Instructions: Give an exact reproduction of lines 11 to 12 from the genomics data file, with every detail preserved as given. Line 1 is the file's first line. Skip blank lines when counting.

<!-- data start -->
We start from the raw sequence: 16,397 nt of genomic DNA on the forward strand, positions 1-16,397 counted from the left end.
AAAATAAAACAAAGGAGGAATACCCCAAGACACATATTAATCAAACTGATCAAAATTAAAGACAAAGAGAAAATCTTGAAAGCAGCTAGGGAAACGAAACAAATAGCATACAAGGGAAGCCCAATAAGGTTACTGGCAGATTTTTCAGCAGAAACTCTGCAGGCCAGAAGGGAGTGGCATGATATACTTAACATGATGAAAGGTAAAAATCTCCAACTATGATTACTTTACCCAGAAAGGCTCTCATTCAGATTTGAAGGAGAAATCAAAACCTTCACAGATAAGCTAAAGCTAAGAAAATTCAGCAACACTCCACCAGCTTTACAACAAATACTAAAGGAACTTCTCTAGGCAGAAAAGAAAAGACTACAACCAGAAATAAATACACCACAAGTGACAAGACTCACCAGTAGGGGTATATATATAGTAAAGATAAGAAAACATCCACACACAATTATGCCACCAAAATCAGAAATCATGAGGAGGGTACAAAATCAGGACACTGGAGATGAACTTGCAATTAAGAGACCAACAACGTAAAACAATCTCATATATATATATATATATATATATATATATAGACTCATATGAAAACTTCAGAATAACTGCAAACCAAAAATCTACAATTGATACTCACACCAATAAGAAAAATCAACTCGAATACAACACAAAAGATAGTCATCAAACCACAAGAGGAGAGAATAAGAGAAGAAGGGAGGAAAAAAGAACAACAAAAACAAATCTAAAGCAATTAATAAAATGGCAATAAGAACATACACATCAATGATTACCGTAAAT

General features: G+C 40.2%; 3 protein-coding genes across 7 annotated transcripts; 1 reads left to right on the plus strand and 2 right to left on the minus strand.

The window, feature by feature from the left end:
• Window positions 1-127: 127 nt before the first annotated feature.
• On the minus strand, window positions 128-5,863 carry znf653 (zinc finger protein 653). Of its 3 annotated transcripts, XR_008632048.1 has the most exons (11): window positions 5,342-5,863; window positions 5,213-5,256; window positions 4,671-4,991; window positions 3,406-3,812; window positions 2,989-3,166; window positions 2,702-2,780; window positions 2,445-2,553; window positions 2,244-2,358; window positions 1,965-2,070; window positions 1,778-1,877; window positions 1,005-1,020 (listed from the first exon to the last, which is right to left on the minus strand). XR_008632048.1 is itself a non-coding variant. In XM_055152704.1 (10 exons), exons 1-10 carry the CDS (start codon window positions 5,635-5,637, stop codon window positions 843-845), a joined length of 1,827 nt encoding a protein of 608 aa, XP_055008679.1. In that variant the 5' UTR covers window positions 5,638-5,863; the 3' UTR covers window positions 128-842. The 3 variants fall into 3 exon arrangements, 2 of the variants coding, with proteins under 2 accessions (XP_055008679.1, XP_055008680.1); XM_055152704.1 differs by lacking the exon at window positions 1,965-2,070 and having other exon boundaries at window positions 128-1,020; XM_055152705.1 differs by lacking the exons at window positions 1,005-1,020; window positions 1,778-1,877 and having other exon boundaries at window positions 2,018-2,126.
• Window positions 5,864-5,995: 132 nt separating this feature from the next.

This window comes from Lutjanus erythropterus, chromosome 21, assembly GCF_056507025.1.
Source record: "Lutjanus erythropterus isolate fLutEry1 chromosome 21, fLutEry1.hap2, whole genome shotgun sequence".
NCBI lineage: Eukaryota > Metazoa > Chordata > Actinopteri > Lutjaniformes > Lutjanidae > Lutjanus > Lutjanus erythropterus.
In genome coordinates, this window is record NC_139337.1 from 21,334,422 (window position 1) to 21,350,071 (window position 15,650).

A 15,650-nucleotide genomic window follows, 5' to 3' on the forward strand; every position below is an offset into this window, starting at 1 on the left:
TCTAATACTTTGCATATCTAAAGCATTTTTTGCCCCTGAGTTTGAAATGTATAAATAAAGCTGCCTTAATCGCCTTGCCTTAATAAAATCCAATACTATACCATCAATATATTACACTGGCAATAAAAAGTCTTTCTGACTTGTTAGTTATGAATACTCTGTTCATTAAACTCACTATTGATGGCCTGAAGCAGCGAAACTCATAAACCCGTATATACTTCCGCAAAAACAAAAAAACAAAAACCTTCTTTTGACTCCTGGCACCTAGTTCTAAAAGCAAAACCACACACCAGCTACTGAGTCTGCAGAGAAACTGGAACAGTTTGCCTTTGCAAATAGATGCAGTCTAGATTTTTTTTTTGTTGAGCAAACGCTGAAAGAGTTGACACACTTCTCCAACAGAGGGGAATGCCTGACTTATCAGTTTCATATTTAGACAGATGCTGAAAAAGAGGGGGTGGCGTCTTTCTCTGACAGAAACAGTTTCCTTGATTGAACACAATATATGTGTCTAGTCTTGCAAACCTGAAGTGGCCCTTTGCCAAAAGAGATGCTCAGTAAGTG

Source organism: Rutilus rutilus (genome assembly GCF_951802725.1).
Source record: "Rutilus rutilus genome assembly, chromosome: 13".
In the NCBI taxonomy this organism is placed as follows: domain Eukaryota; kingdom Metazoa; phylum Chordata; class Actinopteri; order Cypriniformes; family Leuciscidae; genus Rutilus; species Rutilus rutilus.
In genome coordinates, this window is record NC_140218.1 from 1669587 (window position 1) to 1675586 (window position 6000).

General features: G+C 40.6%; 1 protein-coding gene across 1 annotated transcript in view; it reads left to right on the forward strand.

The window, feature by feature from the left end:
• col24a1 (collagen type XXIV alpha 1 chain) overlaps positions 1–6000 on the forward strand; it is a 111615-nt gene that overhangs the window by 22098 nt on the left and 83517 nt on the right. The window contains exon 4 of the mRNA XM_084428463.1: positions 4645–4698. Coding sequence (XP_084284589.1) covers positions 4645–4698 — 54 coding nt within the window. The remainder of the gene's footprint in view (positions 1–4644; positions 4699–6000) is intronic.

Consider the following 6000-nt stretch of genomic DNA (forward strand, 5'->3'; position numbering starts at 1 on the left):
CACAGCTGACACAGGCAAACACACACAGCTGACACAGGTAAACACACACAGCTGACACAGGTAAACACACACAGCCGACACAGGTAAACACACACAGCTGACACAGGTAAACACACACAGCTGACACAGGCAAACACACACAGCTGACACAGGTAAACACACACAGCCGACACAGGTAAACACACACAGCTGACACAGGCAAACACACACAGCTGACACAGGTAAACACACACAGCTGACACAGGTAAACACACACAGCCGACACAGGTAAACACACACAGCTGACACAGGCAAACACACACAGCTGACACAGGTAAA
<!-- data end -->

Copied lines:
In genome coordinates, this window is record NC_139337.1 from 21,334,422 (window position 1) to 21,350,071 (window position 15,650).

A 15,650-nucleotide genomic window follows, 5' to 3' on the forward strand; every position below is an offset into this window, starting at 1 on the left: